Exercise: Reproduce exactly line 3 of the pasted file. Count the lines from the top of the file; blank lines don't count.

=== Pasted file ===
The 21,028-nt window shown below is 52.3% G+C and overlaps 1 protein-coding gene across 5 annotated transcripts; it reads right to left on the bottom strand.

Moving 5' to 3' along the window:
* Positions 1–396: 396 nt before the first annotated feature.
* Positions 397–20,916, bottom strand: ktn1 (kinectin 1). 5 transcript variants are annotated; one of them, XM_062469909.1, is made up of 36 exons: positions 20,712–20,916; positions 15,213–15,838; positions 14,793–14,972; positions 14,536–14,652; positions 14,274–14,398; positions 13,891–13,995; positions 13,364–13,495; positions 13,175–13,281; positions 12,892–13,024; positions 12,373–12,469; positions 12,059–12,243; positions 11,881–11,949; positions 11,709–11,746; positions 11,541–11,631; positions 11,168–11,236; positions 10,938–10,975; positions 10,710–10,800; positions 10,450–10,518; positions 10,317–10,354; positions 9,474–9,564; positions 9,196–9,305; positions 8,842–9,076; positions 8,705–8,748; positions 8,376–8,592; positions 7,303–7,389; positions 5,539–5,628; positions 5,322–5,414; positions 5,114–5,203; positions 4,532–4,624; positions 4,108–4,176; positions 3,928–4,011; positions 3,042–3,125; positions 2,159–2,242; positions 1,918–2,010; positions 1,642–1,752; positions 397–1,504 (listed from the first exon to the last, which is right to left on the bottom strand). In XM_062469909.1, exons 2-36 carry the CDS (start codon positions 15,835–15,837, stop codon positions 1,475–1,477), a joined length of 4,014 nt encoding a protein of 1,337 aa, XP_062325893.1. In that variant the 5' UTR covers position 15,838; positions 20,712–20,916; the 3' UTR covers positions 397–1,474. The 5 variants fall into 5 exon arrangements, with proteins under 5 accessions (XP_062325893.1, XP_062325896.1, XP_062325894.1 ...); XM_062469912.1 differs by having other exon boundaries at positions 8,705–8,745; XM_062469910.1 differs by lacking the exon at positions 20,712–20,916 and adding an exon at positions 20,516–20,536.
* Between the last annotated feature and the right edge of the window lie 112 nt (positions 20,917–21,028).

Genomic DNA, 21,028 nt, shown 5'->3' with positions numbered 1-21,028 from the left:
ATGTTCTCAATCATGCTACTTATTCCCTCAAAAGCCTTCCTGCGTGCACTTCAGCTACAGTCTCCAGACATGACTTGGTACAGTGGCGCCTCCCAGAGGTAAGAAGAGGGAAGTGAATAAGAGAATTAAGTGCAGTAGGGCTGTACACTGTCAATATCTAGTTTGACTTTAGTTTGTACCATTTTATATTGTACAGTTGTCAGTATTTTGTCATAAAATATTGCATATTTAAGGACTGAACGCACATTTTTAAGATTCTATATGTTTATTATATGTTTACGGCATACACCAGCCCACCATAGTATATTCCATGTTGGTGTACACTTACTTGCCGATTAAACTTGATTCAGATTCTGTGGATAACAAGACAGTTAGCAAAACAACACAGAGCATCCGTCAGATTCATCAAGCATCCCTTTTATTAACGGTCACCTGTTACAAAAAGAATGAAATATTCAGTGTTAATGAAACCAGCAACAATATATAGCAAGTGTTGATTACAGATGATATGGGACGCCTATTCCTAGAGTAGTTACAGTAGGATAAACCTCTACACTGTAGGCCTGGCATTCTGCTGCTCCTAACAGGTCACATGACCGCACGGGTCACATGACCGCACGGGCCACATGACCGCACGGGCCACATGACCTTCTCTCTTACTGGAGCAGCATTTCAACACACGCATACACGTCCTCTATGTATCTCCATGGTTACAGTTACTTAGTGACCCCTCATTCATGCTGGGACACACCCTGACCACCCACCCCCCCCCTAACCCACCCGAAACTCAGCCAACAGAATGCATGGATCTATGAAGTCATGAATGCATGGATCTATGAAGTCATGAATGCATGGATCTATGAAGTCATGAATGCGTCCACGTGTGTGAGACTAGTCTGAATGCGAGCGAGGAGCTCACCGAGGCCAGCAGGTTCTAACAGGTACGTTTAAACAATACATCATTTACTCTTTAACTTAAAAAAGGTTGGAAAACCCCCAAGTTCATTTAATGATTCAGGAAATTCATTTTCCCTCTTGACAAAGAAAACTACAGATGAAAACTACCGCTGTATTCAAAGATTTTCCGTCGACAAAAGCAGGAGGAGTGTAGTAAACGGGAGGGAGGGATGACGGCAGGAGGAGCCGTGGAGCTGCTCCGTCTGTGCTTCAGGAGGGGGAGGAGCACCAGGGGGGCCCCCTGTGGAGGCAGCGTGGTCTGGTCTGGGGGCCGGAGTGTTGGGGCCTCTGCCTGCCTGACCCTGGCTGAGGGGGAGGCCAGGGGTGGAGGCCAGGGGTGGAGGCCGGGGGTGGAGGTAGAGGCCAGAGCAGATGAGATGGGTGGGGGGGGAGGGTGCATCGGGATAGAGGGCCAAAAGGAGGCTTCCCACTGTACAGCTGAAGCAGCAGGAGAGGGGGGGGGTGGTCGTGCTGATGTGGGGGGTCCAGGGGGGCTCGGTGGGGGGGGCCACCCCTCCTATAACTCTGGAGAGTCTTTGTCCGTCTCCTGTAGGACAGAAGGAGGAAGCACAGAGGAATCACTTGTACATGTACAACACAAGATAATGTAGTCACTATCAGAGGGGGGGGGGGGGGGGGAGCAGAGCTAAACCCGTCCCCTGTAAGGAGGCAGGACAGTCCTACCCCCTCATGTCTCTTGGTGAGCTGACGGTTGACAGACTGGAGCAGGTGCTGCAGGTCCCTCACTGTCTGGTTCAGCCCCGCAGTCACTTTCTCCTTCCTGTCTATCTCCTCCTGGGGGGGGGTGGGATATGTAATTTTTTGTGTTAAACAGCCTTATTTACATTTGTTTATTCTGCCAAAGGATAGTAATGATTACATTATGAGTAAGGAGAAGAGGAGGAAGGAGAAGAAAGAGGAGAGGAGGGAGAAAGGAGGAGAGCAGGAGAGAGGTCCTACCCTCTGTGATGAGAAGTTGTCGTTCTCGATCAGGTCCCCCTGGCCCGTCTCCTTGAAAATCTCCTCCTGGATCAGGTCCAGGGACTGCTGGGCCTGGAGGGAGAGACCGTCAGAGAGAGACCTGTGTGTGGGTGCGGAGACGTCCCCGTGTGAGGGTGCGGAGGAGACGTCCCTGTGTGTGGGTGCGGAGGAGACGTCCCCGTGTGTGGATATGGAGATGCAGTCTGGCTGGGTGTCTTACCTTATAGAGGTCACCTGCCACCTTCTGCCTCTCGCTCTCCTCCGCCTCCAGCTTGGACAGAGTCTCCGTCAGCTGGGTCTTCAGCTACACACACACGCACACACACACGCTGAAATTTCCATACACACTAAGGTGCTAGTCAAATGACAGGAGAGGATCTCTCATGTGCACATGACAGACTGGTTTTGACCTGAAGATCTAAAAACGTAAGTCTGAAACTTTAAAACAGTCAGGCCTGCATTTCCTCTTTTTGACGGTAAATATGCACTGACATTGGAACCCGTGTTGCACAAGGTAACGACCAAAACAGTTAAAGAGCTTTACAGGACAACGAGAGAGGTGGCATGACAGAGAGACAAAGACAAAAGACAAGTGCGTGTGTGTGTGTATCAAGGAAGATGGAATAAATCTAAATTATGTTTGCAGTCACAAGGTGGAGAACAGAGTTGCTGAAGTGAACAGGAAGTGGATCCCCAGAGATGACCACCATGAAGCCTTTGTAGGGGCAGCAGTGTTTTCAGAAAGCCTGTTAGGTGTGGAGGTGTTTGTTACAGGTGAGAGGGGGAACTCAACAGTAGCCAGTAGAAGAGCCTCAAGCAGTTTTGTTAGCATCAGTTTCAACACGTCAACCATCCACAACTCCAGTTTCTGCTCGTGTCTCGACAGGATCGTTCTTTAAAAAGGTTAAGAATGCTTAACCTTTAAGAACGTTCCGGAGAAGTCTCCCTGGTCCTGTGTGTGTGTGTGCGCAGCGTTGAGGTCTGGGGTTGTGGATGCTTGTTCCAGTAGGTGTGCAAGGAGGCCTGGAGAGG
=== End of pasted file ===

* Positions 1–396: 396 nt before the first annotated feature.